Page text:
Mother Aquin suffered her first bout of illness in 1864 and really never fully recovered. When well enough, she taught in the school and periods of remission were filled with good and useful works.
Mother Aquin (Elizabeth Russell, we recall, founder of the House at Rostrevor) took charge of the debt payments on the Convent and School there and due to her heroic efforts this was paid off.
Perhaps hers was the hardest road of all. While her surviving sisters were at the hub of an ever-expanding apostolate and her brothers were gaining prominence in their respective chosen careers, she was trying to muster enough strength to make a few garments for the poor, walk a few steps or write a few lines of encouragement and consolation to the downhearted. Not for her the adrenaline flow of successfully completed negotiations for a noble project or the satisfying exhaustion of nursing the sick and feeding the hungry.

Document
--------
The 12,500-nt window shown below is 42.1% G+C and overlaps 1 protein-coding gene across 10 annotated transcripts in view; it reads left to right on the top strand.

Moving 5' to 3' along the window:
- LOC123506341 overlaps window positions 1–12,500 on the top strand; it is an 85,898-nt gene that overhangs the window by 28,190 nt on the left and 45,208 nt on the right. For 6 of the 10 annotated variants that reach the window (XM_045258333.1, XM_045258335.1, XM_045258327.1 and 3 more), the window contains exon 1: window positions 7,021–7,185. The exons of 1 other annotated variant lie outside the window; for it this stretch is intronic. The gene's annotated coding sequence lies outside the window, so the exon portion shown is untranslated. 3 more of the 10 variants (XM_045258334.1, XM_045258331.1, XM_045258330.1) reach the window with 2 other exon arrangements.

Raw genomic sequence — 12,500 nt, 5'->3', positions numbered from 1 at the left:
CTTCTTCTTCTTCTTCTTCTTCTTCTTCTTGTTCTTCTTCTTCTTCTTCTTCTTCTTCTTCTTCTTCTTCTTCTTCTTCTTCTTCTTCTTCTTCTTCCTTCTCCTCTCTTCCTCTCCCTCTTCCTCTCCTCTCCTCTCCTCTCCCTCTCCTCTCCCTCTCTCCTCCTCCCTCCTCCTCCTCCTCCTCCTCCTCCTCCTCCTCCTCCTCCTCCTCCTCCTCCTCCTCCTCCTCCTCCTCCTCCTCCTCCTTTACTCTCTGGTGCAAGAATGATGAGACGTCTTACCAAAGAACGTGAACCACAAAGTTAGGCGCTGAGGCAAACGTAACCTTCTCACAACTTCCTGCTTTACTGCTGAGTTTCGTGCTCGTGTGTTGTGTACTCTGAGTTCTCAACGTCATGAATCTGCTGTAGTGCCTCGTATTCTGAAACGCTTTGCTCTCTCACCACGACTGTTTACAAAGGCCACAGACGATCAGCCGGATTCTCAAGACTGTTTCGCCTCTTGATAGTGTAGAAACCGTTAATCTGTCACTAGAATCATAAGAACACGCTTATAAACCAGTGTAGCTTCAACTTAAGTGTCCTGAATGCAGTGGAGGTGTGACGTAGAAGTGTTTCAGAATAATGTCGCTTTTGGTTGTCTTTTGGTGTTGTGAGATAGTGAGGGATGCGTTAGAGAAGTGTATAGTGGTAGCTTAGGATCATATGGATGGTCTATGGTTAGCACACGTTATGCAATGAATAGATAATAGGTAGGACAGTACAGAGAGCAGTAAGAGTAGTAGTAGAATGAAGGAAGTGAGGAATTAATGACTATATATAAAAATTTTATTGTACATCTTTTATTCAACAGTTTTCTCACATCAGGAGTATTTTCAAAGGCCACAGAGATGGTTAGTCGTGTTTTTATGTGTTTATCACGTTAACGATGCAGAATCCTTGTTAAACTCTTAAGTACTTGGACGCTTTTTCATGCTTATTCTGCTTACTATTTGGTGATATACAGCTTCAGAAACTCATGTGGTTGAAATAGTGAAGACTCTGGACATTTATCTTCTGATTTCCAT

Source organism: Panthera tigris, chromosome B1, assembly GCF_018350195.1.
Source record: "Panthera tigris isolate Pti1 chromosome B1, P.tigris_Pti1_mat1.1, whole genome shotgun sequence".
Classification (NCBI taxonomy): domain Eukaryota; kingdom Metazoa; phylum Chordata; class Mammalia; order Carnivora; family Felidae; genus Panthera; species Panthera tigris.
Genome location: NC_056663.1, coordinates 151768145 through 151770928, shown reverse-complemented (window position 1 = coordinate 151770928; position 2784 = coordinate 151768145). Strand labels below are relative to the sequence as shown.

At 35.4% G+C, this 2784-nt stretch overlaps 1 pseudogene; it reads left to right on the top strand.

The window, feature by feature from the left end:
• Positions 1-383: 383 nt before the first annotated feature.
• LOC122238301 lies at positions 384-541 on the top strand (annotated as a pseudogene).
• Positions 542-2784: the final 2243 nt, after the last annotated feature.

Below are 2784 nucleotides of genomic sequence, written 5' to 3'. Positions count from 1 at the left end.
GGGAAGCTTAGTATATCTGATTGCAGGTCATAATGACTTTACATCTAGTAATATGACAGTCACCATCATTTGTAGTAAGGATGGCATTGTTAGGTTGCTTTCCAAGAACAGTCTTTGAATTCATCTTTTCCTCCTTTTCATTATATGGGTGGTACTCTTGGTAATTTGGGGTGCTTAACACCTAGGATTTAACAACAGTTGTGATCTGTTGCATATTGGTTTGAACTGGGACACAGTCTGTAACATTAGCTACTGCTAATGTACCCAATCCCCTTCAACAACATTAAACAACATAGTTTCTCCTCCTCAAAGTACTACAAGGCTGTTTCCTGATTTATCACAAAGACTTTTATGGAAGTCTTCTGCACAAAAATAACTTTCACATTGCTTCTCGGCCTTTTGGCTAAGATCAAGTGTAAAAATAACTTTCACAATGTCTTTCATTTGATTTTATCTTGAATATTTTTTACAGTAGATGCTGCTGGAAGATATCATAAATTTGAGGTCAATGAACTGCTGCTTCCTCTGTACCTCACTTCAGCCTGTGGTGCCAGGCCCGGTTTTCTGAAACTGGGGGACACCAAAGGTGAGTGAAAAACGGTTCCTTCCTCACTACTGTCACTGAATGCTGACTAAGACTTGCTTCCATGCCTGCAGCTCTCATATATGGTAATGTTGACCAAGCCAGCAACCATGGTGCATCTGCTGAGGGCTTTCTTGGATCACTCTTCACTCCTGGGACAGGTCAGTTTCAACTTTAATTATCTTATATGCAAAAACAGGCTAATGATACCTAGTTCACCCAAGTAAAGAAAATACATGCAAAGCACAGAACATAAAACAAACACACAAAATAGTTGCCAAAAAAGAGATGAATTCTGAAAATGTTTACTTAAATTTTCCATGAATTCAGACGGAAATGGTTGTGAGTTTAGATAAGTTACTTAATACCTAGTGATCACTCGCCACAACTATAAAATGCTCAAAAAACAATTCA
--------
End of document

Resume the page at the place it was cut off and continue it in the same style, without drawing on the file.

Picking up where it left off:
A racking cough tore at her lungs depriving her of sleep and depleting her energies. Hers was the slow road to eternity, a road she travelled with cheerfulness, calmness and resignation up to the time of her death in 1876.